Same goes with the possible foul. If the player uses an elbow then call it. The free kick has a much better learning effect than advice plus the opponents could think that No 7 is using the elbow illegally and the referee has clearly seen this and is not calling it.
Now by all means advise players when the ball is out of play such as before a free kick or corner about keeping hands down, pushing, impeding etc. During play the referee can speak to players about calming down, responding to claims such as "Nothing there" " No Foul" ""Not deliberate". That is advice to both sides at the same time.

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Answer provided by Referee Dennis Wickham

The art of refereeing is managing players so that the game remains fair, safe and fun. Proactive refereeing is an important part of the art, but what you say and how you say it are important to retain the player's belief that you are impartial.

The wise referee uses terms that remind without coaching. Moreover, the players have to be old enough to understand. IMO, below U14, it is probably better just to call the foul. The players have enough noise in their ears from coaches and parents that the only words from the referee that they will hear are from a short, quiet conversation when the ball goes out of play. For the olders and adults, these are some of my favorites:

'Keeper, watch your time!' will remind the keeper there are only six seconds. The words don't appear to be ignoring fouls or helping either side.

'Keeper, watch your line' will end keeper's trying to push the envelope when they are punting the ball near the 18.

'Hands down' can eliminate many holding, pushing and striking fouls. Moreover, when the player continues to grab and you blow the whistle, everyone knows why.

'Steady!' Some coaches hate it when someone plays 'easy' since they want their players to give 100% and are concerned about injury when someone pulls up. 'Steady' however, simply lets the players know you are close and watching and to not do something foolish. 'Steady' is one of my favorites.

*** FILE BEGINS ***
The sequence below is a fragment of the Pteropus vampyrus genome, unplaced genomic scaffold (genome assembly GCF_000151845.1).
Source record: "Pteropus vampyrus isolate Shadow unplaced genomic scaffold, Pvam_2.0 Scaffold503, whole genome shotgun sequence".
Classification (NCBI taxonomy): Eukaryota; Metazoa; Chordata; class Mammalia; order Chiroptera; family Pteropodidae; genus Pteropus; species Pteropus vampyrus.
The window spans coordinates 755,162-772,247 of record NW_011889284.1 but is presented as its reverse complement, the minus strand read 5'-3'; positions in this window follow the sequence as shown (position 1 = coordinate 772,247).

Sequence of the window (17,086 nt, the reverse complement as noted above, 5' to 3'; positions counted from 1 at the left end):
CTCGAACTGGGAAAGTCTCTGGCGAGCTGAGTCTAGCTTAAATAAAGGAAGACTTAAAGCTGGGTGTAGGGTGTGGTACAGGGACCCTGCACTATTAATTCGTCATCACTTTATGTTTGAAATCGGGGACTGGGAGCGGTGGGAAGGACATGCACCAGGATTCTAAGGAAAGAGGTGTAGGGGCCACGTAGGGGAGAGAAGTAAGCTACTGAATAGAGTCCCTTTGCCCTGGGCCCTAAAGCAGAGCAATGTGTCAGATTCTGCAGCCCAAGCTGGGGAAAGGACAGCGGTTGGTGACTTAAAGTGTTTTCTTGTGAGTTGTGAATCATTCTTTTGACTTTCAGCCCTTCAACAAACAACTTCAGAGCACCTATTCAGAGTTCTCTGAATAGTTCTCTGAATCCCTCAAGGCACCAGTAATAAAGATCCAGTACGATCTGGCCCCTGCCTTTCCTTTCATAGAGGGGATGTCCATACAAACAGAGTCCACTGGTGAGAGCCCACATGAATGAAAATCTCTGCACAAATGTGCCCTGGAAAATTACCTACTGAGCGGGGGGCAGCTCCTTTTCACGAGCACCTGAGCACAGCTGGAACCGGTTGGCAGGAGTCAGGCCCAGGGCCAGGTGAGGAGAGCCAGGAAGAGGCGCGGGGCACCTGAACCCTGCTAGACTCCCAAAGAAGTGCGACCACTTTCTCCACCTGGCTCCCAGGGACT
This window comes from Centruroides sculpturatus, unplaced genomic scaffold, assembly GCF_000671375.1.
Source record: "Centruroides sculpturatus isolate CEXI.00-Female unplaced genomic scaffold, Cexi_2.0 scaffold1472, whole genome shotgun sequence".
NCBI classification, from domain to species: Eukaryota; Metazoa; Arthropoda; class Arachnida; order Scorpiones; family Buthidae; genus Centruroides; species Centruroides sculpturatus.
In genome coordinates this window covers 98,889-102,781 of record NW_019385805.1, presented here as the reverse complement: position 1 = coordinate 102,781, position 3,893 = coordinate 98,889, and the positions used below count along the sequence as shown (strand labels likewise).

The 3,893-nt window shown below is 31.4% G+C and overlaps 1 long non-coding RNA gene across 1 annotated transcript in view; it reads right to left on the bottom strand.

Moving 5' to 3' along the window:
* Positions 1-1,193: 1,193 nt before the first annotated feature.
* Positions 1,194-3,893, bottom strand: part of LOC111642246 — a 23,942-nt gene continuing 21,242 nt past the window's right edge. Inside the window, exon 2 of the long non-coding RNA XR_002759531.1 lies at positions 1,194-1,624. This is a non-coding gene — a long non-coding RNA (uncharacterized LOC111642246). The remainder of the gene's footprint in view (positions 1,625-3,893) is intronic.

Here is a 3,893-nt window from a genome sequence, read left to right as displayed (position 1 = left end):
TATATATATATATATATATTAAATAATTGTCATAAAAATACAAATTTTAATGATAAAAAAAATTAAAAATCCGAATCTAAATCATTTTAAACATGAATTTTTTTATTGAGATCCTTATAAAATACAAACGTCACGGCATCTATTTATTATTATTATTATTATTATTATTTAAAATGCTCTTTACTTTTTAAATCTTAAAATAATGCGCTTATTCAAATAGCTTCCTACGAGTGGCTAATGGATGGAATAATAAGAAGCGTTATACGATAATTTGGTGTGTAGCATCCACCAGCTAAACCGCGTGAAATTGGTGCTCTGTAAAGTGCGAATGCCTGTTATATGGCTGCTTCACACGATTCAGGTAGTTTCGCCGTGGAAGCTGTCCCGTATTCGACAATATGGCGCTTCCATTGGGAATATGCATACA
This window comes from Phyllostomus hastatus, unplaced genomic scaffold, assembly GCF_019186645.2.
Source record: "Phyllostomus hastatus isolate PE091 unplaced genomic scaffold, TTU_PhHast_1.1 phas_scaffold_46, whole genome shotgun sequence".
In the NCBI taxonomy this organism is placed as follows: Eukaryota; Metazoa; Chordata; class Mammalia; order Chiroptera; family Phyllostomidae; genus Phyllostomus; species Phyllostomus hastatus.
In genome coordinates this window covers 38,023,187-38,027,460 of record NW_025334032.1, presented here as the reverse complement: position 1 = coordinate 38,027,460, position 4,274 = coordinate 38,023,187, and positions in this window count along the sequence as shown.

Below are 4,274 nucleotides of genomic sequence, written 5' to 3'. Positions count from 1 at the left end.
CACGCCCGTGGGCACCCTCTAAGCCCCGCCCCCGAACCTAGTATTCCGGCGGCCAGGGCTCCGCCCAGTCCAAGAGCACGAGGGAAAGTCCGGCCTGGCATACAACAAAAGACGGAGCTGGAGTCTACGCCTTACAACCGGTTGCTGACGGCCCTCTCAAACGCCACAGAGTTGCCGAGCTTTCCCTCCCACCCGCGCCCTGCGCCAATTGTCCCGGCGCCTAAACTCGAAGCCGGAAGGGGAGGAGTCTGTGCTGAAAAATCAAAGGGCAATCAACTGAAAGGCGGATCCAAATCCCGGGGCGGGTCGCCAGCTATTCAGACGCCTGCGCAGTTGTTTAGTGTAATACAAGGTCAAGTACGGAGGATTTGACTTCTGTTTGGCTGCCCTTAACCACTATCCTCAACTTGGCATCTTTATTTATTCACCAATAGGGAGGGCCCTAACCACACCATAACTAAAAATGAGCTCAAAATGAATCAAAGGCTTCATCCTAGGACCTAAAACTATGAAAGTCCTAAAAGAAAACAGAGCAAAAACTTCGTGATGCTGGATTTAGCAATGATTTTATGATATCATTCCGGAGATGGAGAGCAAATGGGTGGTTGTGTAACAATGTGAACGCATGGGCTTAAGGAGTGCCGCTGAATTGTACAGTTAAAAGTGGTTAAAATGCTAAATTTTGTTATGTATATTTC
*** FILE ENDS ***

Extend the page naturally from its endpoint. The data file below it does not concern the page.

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Answer provided by Referee Keith Contarino

I don't see anything wrong with warning the keeper that she is close to the end of the penalty area or to watch her time as Ref Wickham states, regardless of age. But the rest of what you are talking about should be reserved for U10 or U8 Rec players and then only if it is League policy for the Referee to also be instructional at those lower age groups. The League I used to work for wanted the referees to be proactive at U10 Rec and below but not at U10 Select. The opinion was that the Coaches at these lower age recreational teams by and large did not know the Laws (Having been one of those coaches before becoming a referee I can attest that opinion was correct) and part of the Referees job was to instruct the players as to what was allowed. But any age higher than U10 we called the foul for things like passback violations.

That said, taking to the players 'in general' and saying things like 'elbows', 'watch the hands' and the like is certainly ok and lets the players know you are aware of what is going on before anything gets out of hand.